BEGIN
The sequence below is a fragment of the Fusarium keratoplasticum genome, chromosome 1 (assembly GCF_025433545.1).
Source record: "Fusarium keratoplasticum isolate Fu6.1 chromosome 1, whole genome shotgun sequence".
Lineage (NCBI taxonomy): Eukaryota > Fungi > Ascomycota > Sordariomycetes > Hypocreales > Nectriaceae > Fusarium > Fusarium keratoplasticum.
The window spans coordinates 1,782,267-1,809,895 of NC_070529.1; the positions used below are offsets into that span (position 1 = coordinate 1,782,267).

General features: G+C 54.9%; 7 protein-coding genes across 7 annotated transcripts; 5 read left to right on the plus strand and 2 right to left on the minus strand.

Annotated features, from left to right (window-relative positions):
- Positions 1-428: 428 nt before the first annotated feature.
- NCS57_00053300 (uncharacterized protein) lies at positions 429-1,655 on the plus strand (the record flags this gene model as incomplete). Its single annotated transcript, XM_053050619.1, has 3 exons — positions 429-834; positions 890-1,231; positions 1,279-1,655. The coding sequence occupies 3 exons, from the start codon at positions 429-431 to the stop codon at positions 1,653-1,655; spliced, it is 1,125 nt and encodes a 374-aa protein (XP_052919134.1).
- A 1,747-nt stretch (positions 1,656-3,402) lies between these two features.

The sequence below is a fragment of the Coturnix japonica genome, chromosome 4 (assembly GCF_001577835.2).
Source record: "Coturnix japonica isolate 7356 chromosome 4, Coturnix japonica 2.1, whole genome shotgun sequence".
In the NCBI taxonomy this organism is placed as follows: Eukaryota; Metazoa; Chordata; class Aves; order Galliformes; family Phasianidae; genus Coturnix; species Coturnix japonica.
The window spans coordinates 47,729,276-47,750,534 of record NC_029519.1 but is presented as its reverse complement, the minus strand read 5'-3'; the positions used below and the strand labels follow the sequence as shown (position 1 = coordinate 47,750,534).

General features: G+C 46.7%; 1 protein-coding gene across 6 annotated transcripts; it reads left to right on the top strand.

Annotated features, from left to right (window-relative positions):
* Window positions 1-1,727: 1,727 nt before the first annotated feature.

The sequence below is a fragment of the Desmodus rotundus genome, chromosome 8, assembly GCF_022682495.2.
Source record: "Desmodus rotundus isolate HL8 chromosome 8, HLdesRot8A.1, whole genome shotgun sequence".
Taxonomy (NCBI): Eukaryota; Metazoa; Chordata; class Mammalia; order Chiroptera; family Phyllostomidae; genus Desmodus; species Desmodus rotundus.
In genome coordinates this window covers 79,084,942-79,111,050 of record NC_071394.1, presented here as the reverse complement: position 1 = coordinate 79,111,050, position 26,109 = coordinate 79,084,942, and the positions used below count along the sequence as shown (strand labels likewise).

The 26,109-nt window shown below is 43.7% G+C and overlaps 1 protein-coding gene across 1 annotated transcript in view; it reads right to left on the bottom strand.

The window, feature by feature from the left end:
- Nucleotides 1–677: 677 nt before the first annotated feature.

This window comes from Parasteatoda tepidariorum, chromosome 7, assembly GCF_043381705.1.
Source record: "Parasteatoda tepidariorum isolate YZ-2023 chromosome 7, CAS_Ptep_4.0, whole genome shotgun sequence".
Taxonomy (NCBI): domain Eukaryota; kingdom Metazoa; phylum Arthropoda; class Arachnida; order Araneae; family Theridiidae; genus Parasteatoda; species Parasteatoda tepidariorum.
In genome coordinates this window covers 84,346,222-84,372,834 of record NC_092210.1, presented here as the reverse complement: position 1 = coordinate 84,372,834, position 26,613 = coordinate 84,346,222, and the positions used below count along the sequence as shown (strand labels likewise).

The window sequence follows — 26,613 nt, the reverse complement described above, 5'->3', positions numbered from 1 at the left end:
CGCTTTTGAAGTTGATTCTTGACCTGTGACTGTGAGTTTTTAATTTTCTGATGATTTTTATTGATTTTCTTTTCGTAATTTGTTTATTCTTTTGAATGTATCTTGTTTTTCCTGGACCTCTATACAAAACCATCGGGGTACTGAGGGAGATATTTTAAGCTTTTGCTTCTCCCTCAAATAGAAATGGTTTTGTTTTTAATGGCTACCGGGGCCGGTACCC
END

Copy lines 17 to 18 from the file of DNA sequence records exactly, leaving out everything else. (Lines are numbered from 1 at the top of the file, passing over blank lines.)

The sequence below is a fragment of the Desmodus rotundus genome, chromosome 8, assembly GCF_022682495.2.
Source record: "Desmodus rotundus isolate HL8 chromosome 8, HLdesRot8A.1, whole genome shotgun sequence".